I immediately reacted at the word "insulting" - although you are describing your feelings, it is as close as you can get, to claiming that the school has chosen to insult you. It means that anything else of value you are trying to say, would immediately get lost in what they would see as a strong emotional response and you would be playing right into their hands - "proving the case", if they chose to see it that way. I don't know the fine detail of the stuff the school has written to you about, so please take that into account. But you need to address those specifics and do your utmost to not "hurt" at them, no matter how much they deserve it.

    Some possible suggestions -

    "Dear school staff,
    Thank you for your ongoing concerns and feedback regarding kt. It is good to know you are continuing your observation of her. However, I am concerned that you may be unaware of some of the deeper currents and stressors in her world which are making things more difficult for kt, for you and for me.

    It is well known that I have my own health issues. it is difficult to avoid. These have been apparent for several years now and while of course they are going to be a stress factor for kt, we have done our utmost to minimise that impact and to also keep kt as insulated from my health issues as possible. That it is a factor - we accept this. We cannot do any more than we have been doing. However, kt has had a great deal more to have to deal with, which has a far greater impact on her stress levels. Her father's death, her brother's ongoing problems, her own mental health issues which are far more long-standing than my own health problems - kt is a complex bundle of emotions and needs careful, considered handling with long-term supports in place. She also is a product of her own emotional upheavals and has learnt to be very manipulative as well as extremely anxious; how she is managed needs to take this into account. We can't fix her readily (or we would have already done so) - all we can do is the best we can. We need to work on the things we can control, and not stress about the things we can't."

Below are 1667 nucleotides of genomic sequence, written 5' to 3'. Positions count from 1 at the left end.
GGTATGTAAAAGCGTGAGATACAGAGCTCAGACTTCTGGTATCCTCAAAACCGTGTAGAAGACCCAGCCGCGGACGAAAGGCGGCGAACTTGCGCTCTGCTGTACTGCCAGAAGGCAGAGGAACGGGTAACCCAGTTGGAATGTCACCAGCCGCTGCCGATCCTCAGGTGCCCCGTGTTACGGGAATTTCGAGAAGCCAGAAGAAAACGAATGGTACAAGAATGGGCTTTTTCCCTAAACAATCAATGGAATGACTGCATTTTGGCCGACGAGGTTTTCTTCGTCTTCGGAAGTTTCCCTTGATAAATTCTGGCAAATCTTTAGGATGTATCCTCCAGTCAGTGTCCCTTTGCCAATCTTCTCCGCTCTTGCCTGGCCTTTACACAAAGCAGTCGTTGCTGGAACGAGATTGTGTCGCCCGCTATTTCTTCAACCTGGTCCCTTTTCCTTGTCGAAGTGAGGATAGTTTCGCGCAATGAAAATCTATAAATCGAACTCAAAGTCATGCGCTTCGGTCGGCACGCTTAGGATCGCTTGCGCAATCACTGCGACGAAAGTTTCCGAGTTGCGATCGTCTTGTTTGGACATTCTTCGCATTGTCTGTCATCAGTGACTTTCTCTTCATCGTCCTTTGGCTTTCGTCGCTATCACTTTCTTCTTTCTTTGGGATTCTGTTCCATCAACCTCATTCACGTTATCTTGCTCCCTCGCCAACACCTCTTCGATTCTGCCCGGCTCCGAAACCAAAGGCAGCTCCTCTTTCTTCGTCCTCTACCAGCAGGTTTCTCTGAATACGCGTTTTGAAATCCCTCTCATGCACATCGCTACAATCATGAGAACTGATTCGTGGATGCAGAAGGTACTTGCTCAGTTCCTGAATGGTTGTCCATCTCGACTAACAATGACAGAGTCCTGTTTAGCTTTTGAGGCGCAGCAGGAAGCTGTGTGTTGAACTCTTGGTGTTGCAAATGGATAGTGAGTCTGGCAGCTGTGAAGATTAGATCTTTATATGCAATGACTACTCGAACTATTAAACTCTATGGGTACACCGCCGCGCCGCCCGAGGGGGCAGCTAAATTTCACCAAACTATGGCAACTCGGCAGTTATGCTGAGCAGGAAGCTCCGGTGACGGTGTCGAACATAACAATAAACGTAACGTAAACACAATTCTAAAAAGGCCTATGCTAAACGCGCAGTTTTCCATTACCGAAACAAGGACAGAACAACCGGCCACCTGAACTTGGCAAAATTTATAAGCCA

You go on from there with specifics. Tell them you personally do not have the necessary information concerning the contract with Mr S, and without you knowing what is going on, your support for and understanding of the school's actions is limited, of necessity. You want to be able to be an effective and seamless partner of the school in their management of kt, but this requires you to be kept in the loop. It also requires them to respect your input, your deeper understanding of how kt ticks and to do their utmost to look beyond your physical disabilities and not take what could be seen as a quick way out and blame all of kt's issues on your condition. Her problems go back a great deal further. Besides, the best way to help a difficult child whose mental state is being negatively impacted by worry over a parent's serious illness, is to keep that child informed and supported. You have been doing that, doing your best to ensure that kt is allowed to work through those issues. The anniversary of her father's death (and the circumstances surrounding it all) should not be dismissed.

    Some things cannot be changed - the past, for one. Your health, for another. Kt is the most changeable element in this, but because her problems are long-standing and also because over the years she has adapted to a lot of the usual interventions, she needs far more proactive and considered management.